@Cloud- yep, little kid sleep schedules can create all sorts of schedule quirks. We had a while last year when the toddler was waking up at 5 a.m. and our sitter came some mornings at 9. Let’s just say that that creates a lot of time together. She’s still asleep now, though, at 7:45 a.m.! I’m glad the 5 a.m. days are over.
I have been after my husband to get some exercise, but with three children under 12 and two boys in rep hockey he says there is no time. However I found a hole in our schedule on Sat mornings. He finally agreed to try spinning classes with me. We have now gone 4 Staurday mornings in a row. I realized last Sat morning that this was actually a date and I loved being with him without the children around! It feels great that we have carved out this time together. Not a tradional “date night” but we are together and exercising 🙂
I love that you realized this activity is a date. That’s what dates are really for–relationship building. I think we caught up too much in the idea that dates have to be overtly romantic. Don’t get me wrong. We need that, certainly. But consistent, loving interactions of all types are what truly bring us together.
Love this article. I’ve just started working with women who need to get a better grip on their days, hours, schedule, productivity and this is exactly (although, Laura, you’ve explained more concisely) what I believe so strongly in. It’s about finding those holes, filling them with the right stuff, even if it doesn’t make sense to anyone else!
We do date “afternoon” since we are too old to stay up past 10. Last week we went to the gym. Then, because we couldn’t figure out what else to do until the sitter left, we went to the grocery store. For a date! It was surprisingly fun.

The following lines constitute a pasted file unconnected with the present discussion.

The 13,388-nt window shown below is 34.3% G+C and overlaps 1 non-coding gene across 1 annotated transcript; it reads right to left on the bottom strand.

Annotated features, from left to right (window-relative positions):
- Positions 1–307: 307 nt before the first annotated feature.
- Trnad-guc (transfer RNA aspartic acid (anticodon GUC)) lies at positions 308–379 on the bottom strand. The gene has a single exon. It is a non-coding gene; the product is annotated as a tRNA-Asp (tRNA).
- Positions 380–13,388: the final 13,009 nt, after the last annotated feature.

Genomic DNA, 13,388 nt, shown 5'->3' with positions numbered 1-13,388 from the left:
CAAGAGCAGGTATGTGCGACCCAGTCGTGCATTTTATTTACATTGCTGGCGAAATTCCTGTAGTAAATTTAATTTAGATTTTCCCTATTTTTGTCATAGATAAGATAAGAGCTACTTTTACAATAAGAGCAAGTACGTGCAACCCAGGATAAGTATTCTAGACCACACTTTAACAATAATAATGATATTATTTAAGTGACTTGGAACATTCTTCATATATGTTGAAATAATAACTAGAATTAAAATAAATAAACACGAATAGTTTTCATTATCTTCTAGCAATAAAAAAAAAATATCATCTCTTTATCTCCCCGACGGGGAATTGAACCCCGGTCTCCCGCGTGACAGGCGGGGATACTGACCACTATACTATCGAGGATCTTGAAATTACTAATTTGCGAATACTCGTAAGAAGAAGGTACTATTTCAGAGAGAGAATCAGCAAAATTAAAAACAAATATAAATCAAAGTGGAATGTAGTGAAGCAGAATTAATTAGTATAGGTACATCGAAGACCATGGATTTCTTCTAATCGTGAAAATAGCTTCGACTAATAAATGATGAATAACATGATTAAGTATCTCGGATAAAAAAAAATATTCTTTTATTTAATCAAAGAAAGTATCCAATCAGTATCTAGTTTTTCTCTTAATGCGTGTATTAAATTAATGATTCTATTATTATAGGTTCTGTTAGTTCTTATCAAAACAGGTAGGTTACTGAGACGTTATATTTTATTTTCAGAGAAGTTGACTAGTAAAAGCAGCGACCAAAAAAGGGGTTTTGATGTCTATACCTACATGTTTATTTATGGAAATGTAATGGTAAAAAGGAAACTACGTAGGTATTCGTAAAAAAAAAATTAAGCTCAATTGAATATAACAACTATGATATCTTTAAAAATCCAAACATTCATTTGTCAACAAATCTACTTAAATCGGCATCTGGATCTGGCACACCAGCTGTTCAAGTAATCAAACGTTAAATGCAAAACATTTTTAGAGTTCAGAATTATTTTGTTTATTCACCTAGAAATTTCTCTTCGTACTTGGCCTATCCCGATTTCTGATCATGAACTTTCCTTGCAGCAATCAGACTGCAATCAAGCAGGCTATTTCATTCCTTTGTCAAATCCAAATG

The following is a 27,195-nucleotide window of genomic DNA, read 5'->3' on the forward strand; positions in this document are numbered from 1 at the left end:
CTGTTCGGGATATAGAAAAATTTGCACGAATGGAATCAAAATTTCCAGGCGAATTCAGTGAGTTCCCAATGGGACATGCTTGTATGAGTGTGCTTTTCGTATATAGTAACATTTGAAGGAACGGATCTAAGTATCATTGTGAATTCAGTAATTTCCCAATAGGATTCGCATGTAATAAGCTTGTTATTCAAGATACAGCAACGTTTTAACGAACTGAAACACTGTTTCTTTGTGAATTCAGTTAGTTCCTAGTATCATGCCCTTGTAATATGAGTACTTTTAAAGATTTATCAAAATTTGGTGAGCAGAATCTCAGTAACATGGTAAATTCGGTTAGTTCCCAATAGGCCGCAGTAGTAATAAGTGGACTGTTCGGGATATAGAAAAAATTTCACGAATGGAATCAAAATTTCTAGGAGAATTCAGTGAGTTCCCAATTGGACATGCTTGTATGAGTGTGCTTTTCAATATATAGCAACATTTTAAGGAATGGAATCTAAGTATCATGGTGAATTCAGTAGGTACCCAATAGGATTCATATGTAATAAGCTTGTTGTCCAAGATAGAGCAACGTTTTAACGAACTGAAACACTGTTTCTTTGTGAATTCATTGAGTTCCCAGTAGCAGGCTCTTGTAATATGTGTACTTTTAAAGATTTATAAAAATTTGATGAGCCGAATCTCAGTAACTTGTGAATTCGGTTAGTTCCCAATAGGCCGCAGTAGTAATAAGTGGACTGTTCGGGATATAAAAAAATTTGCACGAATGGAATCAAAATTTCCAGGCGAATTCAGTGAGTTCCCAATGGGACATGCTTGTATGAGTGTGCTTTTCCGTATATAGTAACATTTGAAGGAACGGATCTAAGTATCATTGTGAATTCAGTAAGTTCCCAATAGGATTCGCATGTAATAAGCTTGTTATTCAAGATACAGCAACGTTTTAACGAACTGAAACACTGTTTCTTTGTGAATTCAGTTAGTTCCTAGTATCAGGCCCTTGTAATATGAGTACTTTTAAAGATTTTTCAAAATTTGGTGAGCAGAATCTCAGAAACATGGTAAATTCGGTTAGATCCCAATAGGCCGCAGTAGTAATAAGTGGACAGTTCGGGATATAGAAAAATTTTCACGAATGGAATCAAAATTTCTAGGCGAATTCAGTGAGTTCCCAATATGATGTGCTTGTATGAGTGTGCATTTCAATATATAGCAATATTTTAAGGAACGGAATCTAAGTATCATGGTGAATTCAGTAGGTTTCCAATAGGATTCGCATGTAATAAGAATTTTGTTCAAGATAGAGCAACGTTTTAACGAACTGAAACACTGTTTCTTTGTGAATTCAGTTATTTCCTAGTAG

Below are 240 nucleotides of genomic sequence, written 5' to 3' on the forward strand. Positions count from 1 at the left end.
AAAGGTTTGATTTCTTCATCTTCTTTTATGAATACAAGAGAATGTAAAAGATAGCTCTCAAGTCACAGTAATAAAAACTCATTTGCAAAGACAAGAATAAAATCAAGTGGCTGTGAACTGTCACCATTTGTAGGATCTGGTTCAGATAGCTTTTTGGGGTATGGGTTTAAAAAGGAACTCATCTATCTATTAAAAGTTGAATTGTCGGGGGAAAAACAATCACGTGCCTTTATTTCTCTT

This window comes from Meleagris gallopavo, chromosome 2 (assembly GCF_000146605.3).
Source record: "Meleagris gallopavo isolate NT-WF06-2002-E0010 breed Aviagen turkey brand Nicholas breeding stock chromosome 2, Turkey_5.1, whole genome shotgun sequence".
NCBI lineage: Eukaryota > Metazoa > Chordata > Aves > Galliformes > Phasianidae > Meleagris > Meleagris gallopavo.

I’ve definitely done 6AM playground runs! I also have started shifting things (work or personal stuff) from the evening, when I’m exhausted, to the early early AM (4am) . If I go to bed at 9, I’m up then sometimes, on my own, and I’ll can read, or blog, or work for a couple of hours before anybody needs anything from me. If, however, I stay up from 9-11, its usually in a semi-stupor, watching TV or mucking around on the internet!
Me too. And I am going to bed RIGHT NOW 🙂
I read somewhere not too long ago that humans used to have two sleeps. They would sleep for a few hours, have an awake time, then sleep a few more hours. That this was still true in the 1700s and into the 1800s. Many modern conveniences have caused us to lose that. I wonder if those who think they suffer from insomnia might actually be experiencing this two sleep phenomenon and if they got up and got some things doe, their body could relax and they could get a few more hours and feel rested. I am looking forward to your Mosaic book and if other charts show this.
@Monica – I’ve read something about this too — and I could certainly see that it would make sense for people who pop up in the middle of the night. I do OK sleeping straight through most nights, but many don’t.
this is an interesting point as it is more how say gorillas also spend their days… could be something there..
I believe it is called Biphasic Sleeping – Marks Daily Apple had a couple good articles on it
Excellent article. Managing one’s time as a software person is difficult because of the need to balance meetings and creative work that needs hours of concentration and being in the zone! Being flexible and creative like this can indeed help out a lot. Stealing in an hour or two of actual work-related work along with the personal nurturing activities early morning.
I’m glad I read this. Recently I quit my 9-5 job to start a product based business and noticed my daily routine changed drastically. I’ve been working a very organic schedule that might include a 36 hour stretch or an efficient 4 hour day. Really, I’ve thrown away the traditional clock (except for meetings/appts) and just go by what needs to be accomplished. With my new organic schedule I have found that I very rarely have less than 10 hours of sleep where before I would fight just to get 6 hours. I feel like the 9-5 norm has really damaged the health of the typical night-person. – Back to work…